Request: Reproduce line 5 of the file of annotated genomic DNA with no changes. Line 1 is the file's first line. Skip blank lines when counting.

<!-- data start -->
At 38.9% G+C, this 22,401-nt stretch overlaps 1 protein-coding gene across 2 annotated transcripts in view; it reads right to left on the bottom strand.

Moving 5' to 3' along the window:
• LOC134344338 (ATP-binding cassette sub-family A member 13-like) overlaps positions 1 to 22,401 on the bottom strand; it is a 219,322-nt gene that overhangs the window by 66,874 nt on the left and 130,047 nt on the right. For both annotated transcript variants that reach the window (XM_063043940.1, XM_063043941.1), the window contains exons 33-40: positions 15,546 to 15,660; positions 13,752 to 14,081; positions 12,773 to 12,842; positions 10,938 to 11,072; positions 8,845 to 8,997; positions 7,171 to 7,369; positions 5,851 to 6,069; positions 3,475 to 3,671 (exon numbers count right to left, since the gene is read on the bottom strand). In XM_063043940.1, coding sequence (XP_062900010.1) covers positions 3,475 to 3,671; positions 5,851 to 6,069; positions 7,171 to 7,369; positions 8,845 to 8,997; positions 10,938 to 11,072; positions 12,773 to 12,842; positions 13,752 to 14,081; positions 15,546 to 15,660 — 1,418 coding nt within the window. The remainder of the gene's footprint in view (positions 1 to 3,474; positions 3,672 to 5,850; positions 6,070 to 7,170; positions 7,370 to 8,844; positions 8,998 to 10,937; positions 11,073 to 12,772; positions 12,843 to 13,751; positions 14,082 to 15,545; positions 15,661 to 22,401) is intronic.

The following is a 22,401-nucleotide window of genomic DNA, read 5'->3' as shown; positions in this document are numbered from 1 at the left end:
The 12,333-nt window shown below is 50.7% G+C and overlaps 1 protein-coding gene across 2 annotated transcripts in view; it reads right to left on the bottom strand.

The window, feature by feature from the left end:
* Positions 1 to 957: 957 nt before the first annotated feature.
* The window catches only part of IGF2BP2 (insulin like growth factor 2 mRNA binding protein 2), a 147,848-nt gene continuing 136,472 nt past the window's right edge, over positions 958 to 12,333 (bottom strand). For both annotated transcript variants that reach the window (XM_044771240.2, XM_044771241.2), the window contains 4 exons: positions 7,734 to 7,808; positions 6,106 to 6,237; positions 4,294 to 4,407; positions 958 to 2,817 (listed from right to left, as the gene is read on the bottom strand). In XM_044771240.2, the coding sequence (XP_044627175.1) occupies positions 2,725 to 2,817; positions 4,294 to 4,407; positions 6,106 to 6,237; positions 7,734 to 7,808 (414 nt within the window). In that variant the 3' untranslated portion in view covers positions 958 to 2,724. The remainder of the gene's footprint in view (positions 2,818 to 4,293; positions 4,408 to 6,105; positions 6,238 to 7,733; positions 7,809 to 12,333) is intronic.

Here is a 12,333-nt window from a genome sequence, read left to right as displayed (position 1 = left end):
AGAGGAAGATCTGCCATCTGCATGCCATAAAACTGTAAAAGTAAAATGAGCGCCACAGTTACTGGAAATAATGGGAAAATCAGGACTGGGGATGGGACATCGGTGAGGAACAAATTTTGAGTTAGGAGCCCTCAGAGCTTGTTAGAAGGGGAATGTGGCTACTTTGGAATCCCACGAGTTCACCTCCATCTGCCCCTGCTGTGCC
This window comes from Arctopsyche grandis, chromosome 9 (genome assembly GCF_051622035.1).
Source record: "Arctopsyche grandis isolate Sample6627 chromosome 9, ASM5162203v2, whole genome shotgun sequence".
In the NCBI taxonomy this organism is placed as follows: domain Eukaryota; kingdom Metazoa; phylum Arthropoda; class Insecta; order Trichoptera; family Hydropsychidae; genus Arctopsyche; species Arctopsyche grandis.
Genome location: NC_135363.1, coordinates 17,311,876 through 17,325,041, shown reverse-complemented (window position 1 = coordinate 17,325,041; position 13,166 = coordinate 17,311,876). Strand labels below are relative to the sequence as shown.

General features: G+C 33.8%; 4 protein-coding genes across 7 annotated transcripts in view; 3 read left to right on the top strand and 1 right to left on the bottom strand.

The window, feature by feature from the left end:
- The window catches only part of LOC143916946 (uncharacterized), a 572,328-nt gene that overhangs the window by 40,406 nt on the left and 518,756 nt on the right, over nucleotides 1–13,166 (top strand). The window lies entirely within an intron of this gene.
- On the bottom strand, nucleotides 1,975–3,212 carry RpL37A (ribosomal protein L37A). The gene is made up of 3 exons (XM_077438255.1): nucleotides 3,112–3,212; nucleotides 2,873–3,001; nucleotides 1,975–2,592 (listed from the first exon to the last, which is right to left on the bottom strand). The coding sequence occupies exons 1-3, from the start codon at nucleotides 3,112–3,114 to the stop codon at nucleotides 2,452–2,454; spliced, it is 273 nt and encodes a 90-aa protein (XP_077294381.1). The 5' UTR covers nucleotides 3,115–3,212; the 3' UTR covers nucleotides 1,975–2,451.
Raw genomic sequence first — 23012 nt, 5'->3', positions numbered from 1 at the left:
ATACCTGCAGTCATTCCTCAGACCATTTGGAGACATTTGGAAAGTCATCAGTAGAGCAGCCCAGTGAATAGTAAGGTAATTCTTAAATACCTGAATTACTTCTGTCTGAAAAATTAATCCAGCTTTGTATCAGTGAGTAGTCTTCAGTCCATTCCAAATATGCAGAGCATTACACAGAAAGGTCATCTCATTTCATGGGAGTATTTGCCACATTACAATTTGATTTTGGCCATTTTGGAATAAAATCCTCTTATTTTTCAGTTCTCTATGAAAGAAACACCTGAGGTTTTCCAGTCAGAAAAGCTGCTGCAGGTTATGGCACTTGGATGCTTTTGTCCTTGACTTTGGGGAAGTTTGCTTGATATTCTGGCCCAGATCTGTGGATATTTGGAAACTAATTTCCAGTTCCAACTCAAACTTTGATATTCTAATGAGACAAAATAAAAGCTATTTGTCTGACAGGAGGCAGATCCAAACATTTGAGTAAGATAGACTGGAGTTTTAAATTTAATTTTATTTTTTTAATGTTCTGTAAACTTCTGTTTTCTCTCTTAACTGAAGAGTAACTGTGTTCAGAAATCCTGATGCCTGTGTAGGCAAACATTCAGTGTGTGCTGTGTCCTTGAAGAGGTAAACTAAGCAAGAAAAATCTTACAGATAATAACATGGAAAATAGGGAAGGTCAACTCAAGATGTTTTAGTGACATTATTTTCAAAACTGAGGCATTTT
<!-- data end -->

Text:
The 12,333-nt window shown below is 50.7% G+C and overlaps 1 protein-coding gene across 2 annotated transcripts in view; it reads right to left on the bottom strand.